Australia's central bank on Friday nudged up its forecasts for near-term economic activity but warned that a drastic downturn in population growth meant the economy would be "noticeably smaller" than assumed pre-pandemic.
In its 89-page statement of monetary policy, the Reserve Bank of Australia (RBA) said recovery was underway as all of the country opened up from coronavirus lockdowns, but the path ahead would be rocky and uncertain.
Unemployment was set to stay high and so depress both wages and inflation, leading the central bank to cut interest rates to a record low of 0.1% earlier this week.
The bank also dived into quantitative easing for the first time, pledging to buy A$100 billion in government bonds over the next six months with the aim of lowering borrowing costs.
The bank's policy-making Board emphasized it was not contemplating cutting rates any further as it judged there was little to gain from moving to negative rates.
Yet it did commit to not raising rates until inflation was back in its 2-3% target band, something not expected for at least three more years.
In the meantime, the focus would be on its asset buying program.
"If the circumstances require, the Board is prepared to do more and undertake additional purchases," the RBA said.
It is hardly alone, with the Bank of England on Thursday expanding its bond buying plans by more than expected.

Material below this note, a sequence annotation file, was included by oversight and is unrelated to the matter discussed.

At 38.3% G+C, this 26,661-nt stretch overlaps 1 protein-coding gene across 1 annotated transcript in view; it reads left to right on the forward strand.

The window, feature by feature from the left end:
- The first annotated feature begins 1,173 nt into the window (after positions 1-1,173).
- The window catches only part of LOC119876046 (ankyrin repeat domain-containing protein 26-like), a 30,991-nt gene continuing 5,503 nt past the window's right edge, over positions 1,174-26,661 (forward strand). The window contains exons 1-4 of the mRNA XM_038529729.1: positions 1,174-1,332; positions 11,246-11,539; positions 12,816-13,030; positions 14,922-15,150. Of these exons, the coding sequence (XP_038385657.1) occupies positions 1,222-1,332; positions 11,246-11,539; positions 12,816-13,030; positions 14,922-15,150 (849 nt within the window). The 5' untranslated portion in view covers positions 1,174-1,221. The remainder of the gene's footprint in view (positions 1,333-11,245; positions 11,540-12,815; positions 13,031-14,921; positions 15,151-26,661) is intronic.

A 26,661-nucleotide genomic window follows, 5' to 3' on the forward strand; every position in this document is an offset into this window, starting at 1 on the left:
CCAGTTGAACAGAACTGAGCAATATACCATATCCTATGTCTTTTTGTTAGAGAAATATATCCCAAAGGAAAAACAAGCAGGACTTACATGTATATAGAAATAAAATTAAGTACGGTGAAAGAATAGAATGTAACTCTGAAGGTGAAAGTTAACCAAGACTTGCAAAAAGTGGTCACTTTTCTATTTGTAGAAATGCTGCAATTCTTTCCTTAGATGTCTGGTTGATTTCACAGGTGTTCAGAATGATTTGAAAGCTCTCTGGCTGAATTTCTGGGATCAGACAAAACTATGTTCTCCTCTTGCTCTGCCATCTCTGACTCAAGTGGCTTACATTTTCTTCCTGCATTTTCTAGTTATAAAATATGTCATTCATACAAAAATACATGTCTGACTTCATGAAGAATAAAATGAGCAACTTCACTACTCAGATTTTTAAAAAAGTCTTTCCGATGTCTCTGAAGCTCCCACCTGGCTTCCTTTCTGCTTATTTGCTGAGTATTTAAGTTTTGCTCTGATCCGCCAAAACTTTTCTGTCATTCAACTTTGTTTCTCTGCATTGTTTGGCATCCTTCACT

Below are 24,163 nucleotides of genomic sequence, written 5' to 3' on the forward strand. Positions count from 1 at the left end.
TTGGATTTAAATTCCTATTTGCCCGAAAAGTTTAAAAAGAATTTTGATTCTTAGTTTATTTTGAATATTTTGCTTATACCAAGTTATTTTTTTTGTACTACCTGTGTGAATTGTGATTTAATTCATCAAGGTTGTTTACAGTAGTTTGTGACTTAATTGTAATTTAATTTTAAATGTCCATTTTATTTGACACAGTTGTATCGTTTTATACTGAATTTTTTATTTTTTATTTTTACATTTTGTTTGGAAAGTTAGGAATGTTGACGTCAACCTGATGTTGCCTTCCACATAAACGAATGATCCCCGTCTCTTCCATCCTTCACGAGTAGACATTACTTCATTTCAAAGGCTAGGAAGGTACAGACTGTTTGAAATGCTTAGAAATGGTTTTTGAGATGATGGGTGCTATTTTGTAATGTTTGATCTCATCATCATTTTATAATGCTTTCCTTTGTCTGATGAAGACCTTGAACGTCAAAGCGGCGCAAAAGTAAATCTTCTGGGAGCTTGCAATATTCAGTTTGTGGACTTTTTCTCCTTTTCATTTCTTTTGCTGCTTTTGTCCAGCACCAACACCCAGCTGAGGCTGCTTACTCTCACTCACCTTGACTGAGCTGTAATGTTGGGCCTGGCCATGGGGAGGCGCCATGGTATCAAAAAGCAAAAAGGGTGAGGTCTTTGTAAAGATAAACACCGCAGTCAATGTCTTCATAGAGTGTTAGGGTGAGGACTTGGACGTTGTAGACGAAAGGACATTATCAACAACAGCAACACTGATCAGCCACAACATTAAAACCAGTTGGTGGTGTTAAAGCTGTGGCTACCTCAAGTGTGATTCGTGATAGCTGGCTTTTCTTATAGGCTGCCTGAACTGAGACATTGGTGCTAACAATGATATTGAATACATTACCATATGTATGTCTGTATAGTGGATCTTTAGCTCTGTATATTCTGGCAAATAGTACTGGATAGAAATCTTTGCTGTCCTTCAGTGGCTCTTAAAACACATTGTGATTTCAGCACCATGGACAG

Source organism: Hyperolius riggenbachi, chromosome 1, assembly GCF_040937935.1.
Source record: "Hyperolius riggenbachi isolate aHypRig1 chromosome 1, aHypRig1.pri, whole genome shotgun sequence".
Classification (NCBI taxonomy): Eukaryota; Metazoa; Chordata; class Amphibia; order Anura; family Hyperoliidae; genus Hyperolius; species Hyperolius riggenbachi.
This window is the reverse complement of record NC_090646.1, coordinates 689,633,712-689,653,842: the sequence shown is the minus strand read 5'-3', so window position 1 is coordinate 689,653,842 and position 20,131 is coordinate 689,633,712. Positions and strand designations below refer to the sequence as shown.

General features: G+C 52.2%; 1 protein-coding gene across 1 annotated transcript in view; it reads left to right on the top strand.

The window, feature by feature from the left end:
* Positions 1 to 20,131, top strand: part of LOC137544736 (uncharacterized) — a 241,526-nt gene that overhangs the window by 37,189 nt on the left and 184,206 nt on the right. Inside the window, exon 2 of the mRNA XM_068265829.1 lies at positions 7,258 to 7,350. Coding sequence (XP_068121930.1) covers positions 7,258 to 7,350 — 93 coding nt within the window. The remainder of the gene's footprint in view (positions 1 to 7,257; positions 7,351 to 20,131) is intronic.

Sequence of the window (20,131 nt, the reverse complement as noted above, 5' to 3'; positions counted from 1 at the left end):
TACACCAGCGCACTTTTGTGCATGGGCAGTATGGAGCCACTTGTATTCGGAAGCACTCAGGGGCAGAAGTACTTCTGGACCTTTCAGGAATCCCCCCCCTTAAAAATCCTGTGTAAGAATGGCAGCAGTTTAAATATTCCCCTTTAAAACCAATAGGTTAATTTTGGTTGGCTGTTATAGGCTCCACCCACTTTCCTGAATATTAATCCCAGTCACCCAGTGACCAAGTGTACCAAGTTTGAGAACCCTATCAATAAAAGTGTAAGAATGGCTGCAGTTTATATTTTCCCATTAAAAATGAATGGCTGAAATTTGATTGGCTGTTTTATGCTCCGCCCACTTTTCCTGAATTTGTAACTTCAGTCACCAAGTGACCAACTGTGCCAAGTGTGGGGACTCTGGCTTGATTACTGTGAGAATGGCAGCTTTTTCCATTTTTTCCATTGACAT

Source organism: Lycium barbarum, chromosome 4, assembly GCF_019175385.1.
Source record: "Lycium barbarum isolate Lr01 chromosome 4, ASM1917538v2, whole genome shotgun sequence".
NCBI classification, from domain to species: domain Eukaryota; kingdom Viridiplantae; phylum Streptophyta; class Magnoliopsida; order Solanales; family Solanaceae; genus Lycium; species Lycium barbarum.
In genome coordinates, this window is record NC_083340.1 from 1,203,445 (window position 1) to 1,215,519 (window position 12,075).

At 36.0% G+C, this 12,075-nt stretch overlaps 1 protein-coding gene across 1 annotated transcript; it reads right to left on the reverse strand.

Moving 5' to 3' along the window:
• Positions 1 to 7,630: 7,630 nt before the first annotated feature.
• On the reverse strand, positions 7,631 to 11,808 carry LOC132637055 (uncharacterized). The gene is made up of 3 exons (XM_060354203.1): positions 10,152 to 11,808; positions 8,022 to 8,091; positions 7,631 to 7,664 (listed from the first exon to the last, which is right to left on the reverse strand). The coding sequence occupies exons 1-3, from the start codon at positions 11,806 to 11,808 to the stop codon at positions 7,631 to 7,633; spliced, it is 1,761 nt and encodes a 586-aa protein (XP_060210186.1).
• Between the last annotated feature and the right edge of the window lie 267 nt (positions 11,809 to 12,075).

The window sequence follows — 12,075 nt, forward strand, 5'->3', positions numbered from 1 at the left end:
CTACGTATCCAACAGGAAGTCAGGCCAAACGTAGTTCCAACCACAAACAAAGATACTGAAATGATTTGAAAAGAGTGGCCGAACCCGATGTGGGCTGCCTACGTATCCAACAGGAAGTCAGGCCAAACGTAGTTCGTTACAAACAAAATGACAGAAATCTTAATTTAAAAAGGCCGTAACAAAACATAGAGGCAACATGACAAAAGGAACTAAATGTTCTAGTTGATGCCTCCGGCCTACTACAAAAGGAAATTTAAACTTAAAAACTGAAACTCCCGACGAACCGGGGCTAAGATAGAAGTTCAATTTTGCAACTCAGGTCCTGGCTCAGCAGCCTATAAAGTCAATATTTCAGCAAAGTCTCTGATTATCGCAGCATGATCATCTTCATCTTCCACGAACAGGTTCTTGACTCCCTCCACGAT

Pressure is also on the Federal Reserve to ease further as a tight U.S. election has diminished the chance of major fiscal stimulus in coming months.
Australia has at least been successful in containing the virus, leading to a less severe recession than first feared. The RBA now sees annual economic growth of -4% in the December quarter, compared to a previous forecast of -6%.
Unemployment was expected to peak around 8%, down from its prior forecast of 10%, but decline only slowly from there to around 6% by the end of 2022.
However, it expected Australia's international borders would remain shut until the end of 2021, cutting off migration which had been the single largest driver of population growth.
Annual population growth was seen collapsing to just 0.2% in the 2020/2021 fiscal year and 0.4% in 2021/22, down from 1.6% or more in previous years.
"This is the slowest rate of population growth since the First World War," the RBA noted, and a material challenge to the longer-term outlook.
"Overall, the economy is expected to be noticeably smaller at the end of the forecast period than anticipated prior to the pandemic."